Mayor Bill de Blasio promised Tuesday that his administration would rein in topless women, begging mothers, costumed characters and others who hustle passersby for cash at New York City tourist hubs such as Times Square.

Committing to take action "soon," de Blasio said he would seek "creative ideas" and deploy "all the tools available" to enforce current laws and potentially enact new ones without running afoul of free-speech rights protected by the U.S. Constitution.

"This situation is going to change. This is what I'll guarantee you. I'm not going to tolerate it. We're going to change things," he said during a City Hall news conference. "This is a situation that I don't accept, and we will deal with very aggressively."

He said that city agencies, including the NYPD and the Department of Consumer Affairs, are formulating a new approach for handling Times Square, which has become an epicenter of costumed characters and topless women in body paint seeking tips in exchange for posing for photographs.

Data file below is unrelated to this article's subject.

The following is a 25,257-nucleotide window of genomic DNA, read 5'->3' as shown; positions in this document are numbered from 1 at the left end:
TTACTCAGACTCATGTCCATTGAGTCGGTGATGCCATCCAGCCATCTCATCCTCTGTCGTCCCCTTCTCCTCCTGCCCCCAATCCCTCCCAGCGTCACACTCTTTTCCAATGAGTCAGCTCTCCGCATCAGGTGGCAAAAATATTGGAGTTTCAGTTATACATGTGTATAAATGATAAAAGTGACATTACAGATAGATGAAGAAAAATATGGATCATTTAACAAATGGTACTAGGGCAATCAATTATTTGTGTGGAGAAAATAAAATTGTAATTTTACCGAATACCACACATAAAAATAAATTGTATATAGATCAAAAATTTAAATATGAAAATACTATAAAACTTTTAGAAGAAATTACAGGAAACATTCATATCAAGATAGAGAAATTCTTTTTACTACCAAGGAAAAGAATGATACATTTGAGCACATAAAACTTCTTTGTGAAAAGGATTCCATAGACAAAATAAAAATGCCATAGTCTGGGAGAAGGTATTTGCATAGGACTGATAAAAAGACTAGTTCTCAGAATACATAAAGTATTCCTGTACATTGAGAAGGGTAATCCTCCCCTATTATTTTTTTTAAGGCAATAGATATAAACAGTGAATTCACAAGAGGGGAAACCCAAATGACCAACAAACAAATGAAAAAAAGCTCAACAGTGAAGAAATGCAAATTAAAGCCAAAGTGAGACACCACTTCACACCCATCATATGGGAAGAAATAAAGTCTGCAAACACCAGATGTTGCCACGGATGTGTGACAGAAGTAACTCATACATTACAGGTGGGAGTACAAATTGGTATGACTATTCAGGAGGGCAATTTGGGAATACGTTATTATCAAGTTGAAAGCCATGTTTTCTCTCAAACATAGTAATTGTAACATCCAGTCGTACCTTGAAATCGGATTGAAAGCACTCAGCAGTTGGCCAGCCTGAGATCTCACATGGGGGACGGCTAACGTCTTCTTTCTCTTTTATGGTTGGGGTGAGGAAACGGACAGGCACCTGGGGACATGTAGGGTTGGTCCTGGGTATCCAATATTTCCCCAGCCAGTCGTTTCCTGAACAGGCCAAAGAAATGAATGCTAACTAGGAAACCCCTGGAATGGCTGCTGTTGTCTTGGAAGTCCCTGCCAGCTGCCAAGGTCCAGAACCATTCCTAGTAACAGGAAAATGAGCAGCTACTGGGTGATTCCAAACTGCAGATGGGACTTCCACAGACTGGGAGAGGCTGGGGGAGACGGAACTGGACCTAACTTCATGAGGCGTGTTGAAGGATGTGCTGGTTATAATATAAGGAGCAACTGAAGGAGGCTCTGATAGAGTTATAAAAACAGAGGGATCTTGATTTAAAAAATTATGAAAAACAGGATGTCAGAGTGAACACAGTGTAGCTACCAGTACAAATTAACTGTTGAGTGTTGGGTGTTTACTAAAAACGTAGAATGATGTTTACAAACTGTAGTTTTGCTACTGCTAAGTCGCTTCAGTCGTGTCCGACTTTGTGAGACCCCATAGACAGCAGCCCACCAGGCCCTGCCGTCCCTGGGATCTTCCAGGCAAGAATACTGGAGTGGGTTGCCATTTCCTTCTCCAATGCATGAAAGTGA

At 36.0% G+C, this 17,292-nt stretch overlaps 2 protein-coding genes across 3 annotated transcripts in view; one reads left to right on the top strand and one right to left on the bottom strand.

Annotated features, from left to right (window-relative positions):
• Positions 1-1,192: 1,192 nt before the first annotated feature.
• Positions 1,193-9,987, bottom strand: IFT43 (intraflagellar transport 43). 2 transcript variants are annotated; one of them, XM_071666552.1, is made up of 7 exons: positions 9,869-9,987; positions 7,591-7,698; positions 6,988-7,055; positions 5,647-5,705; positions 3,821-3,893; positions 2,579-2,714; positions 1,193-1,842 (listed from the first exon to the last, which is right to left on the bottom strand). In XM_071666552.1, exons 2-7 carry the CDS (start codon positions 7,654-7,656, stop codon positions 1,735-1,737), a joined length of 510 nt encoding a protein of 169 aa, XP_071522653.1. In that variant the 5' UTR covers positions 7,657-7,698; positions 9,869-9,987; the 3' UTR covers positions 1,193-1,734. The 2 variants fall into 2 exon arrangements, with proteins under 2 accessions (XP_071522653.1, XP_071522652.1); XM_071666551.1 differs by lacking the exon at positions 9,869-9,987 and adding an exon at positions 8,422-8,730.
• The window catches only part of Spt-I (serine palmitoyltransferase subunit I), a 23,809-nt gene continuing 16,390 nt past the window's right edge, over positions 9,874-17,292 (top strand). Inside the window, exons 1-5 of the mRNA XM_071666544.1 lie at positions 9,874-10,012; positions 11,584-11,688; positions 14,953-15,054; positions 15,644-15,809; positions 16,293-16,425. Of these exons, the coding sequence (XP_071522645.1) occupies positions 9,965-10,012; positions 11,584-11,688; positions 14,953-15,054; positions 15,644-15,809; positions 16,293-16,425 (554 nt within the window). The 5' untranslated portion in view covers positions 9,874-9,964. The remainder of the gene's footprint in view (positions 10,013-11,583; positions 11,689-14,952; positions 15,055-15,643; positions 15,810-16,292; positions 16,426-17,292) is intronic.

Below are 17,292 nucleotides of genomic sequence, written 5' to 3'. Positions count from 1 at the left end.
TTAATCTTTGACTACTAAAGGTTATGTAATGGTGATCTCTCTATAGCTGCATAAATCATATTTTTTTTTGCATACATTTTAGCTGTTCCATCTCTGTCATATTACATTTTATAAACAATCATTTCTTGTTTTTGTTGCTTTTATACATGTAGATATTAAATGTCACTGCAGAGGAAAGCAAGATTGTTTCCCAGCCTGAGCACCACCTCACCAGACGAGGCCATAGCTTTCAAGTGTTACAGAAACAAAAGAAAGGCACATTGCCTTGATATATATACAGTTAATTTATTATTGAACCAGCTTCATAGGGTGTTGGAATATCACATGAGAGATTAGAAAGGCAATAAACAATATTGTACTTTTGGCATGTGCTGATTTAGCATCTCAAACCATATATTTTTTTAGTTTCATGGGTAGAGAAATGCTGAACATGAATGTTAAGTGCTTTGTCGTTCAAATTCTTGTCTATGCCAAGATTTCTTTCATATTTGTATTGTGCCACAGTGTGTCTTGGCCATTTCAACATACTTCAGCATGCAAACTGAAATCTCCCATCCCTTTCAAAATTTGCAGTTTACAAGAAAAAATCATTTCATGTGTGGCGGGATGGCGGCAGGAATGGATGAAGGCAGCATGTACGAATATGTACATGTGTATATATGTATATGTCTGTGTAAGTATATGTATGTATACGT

One idea is to regulate the street hustlers as businesses subject to city rules, de Blasio said.

"Let's face it, the women in Times Square, or the furry creatures in Times Square, are engaged in a business," he said. "We believe that that opens the door for us to enforce the way we would any other business."

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Asked about the proliferation of the topless women, de Blasio said, "it's wrong," but later added: "I think the bigger challenge, around First Amendment rights -- that's going to take more work, because it's a thorny area. It's part of our national history."

De Blasio also said he was disturbed at reports that mothers are begging with their children, and urged people to call the authorities when they spot such activity. If "there's any chance that a child is being abused, that child should be reported," he said.

The administration's crackdown found an ally in Randy M. Mastro, a Giuliani-era deputy mayor, who says the city could combat the nuisance by charging people under criminal statutes -- for behavior like assault and harassment -- or civilly, for breaking the city's rules on street vending.

Regardless of whether hustlers charge an upfront price or demand only a tip, Mastro said, "I think that is a distinction without a difference, because they're attempting to make their living by harassing people into paying them to pose for photographs."